See also: Over, över, Över, øver, over-, and över-

English edit

 over on Wikipedia

Alternative forms edit

  • o'er (adverb, preposition)

Pronunciation edit

Etymology 1 edit

From Middle English over, from Old English ofer, from Proto-West Germanic *obar, from Proto-Germanic *uber (over), from Proto-Indo-European *upér, a comparative form of *upo.

Akin to Dutch over, German ober, über, Danish over, Norwegian over, Swedish över, Icelandic yfir, Faroese yvir, Gothic 𐌿𐍆𐌰𐍂 (ufar), Latin super, Ancient Greek ὑπέρ (hupér), Albanian upri (group of peasants), Sanskrit उपरि (upári). Doublet of uber, super, and hyper.

Adjective edit

over (not comparable)

  1. Discontinued; ended or concluded.
    The show is over.
  2. (informal, of an ongoing situation) Hopeless; irrecoverable.
    It's too early to tell, but I think it's over.
  3. (professional wrestling slang) wrestler or faction that is popular with the audience.
Usage notes edit

Not normally used attributively (before a noun). (Attributive use occurs rarely in informal language, e.g. "an over relationship".)

"Over" as a first element in British place names can mean "upper" or "higher", apparently from Old English ufera or uferra.

Derived terms edit
Translations edit

Adverb edit

over (not comparable)

  1. Thoroughly; completely; from beginning to end.
    Let's talk over the project at tomorrow's meeting.
    Let me think that over.
    I'm going to look over our department's expenses.
    • 1661, John Fell, The Life of the most learned, reverend and pious Dr. H. Hammond[1]:
      During the whole time of his abode in the university he generally spent thirteen hours of the day in study; by which assiduity besides an exact dispatch of the whole course of philosophy, he read over in a manner all classic authors that are extant []
  2. (often in compounds) To an excessive degree; overly.
    • 1934, Agatha Christie, chapter 12, in Murder on the Orient Express, London: HarperCollins, published 2017, page 158:
      She seemed a placid creature altogether - eminently respectable - perhaps not over intelligent.
  3. From an upright position to a horizontal one.
    He tipped the bottle over, and the water came gushing out.
    That building just fell over!
    He bent over to touch his toes.
  4. Horizontally; left to right or right to left.
    Slide the toilet-paper dispenser's door over when one roll is empty in order to reveal the other.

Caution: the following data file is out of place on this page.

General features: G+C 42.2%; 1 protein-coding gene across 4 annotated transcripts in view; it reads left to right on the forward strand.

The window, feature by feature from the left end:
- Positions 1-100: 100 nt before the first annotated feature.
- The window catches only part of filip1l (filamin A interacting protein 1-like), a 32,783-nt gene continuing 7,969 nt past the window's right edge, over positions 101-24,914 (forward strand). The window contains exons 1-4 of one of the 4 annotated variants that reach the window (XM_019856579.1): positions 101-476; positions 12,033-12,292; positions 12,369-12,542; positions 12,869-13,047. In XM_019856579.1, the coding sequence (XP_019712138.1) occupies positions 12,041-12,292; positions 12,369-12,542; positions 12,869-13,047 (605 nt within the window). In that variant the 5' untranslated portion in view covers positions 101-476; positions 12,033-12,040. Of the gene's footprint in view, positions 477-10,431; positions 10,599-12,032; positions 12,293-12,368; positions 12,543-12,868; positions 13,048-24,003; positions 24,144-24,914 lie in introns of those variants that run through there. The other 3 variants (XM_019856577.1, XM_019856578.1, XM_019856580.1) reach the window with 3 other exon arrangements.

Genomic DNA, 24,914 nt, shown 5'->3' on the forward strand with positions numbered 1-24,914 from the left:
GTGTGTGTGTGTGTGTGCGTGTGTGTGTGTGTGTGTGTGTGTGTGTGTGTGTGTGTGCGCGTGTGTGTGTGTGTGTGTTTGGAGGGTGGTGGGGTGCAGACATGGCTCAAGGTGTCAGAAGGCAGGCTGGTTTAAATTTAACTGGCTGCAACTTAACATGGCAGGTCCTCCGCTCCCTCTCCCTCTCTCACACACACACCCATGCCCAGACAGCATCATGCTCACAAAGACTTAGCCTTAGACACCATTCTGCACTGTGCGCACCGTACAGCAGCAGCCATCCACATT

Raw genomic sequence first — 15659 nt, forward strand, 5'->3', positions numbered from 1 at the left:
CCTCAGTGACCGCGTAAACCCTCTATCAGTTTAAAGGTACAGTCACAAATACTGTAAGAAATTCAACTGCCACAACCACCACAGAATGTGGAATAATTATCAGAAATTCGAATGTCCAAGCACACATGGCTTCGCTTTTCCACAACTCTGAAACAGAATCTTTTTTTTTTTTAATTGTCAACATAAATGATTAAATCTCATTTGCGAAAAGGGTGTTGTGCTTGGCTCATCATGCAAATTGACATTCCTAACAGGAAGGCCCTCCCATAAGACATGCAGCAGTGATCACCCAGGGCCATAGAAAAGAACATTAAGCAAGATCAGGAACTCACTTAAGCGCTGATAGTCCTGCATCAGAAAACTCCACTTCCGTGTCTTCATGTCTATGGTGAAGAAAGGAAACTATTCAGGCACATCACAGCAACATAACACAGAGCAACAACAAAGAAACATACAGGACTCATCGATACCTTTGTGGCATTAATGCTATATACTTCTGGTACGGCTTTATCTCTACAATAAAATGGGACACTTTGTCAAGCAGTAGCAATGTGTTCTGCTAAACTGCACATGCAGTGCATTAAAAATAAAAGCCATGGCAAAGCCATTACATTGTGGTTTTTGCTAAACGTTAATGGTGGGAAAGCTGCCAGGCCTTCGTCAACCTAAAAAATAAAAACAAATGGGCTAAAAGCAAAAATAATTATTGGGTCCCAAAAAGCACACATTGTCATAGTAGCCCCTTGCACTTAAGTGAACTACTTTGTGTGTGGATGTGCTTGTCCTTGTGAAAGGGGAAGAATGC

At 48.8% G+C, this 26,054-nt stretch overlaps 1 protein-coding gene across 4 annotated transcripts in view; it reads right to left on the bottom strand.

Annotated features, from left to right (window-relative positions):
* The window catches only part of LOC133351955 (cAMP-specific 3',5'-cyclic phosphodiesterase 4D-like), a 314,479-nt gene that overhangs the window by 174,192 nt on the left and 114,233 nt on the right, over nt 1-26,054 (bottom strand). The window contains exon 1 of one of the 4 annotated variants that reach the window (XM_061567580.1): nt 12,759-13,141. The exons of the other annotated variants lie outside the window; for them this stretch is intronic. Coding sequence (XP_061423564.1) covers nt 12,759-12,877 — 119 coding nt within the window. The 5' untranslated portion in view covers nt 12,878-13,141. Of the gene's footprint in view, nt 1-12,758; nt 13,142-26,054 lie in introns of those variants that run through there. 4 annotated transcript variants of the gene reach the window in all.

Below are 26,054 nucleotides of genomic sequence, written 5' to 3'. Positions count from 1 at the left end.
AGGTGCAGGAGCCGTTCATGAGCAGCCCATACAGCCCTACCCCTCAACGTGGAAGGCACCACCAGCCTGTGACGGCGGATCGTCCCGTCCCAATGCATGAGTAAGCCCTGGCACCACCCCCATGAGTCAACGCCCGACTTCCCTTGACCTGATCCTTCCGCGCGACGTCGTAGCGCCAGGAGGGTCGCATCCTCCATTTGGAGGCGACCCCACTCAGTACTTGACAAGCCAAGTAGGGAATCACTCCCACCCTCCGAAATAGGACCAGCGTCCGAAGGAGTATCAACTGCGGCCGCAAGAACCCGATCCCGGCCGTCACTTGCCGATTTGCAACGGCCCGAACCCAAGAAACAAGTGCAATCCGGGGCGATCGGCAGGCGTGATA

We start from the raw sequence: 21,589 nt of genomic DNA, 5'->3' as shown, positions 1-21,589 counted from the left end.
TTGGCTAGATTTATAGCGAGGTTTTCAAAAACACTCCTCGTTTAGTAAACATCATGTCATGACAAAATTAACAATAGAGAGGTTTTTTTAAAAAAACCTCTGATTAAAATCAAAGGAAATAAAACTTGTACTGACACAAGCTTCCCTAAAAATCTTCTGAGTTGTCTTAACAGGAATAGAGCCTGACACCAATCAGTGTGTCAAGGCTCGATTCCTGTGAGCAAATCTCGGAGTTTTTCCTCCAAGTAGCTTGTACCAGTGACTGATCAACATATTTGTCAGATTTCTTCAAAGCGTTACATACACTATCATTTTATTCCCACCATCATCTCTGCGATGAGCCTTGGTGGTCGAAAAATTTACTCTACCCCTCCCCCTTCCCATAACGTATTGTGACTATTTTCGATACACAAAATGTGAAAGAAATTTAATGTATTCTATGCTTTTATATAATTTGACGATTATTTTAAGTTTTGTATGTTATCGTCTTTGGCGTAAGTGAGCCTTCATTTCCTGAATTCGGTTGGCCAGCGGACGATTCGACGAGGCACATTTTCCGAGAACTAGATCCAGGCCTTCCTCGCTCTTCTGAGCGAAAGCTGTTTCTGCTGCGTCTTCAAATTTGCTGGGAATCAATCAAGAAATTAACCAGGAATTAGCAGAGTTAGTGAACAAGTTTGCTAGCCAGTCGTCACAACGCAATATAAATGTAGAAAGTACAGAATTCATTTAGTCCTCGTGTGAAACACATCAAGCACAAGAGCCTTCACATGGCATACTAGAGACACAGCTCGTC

I moved over to make room for him to sit down.
  5. From one side of something to another, passing above it.
    The fence is too high. I don't think I'll be able to get over.
  6. From one position or state to another.
    Please pass that over to me.
    He came over to our way of thinking on the new project.
    Come over and play!
    I'll bring over a pizza.
  7. Overnight (throughout the night).
    We stayed over at Grandma's.
    Can I sleep over?
  8. (US, usually with do) Again; another time; once more; over again.
    I lost my paper and I had to do the entire assignment over.
Derived terms edit
Translations edit

Noun edit

over (plural overs)

  1. (cricket) A set of six legal balls bowled.
    • 2019 July 14, Stephan Shemilt, “England win Cricket World Cup: Ben Stokes stars in dramatic finale against New Zealand”, in BBC Sport[2], London:
      In an emotional and electric atmosphere at Lord's, both sides scored 241 in their 50 overs and were level on 15 when they batted for an extra over apiece.
  2. Any surplus amount of money, goods delivered, etc.
    • 2008, G. Puttick, Sandy van Esch, The Principles and Practice of Auditing, page 609:
      [] standard cash count forms used to record the count and any overs or unders.
Translations edit

Preposition edit

over

  1. Expressing spatial relationship.
    1. On top of; above; higher than; further up.
      Hold the sign up over your head.
      • 1858 October 16, Henry Wadsworth Longfellow, “The Courtship of Miles Standish”, in The Courtship of Miles Standish, and Other Poems, Boston, Mass.: Ticknor and Fields, →OCLC:
        Over them gleamed far off the crimson banners of morning.
      • 2013 September-October, Henry Petroski, “The Evolution of Eyeglasses”, in American Scientist:
        The ability of a segment of a glass sphere to magnify whatever is placed before it was known around the year 1000, when the spherical segment was called a reading stone, [] . Scribes, illuminators, and scholars held such stones directly over manuscript pages as an aid in seeing what was being written, drawn, or read.
    2. Across or spanning.
      There is a bridge over the river.
      I looked out over the sea.
      • 1913, Joseph C[rosby] Lincoln, chapter III, in Mr. Pratt’s Patients, New York, N.Y., London: D[aniel] Appleton and Company, →OCLC:
        My hopes wa'n't disappointed. I never saw clams thicker than they was along them inshore flats. I filled my dreener in no time, and then it come to me that 'twouldn't be a bad idee to get a lot more, take 'em with me to Wellmouth, and peddle 'em out. Clams was fairly scarce over that side of the bay and ought to fetch a fair price.
      • 1918, Dora Sigerson Shorter, Sick I Am and Sorrowful:
        If I saw the wild geese fly over the dark lakes of Kerry...
      • 2013 June 29, “A punch in the gut”, in The Economist, volume 407, number 8842, pages 72–3:
        Mostly, the microbiome is beneficial. It helps with digestion and enables people to extract a lot more calories from their food than would otherwise be possible. Research over the past few years, however, has implicated it in diseases from atherosclerosis to asthma to autism.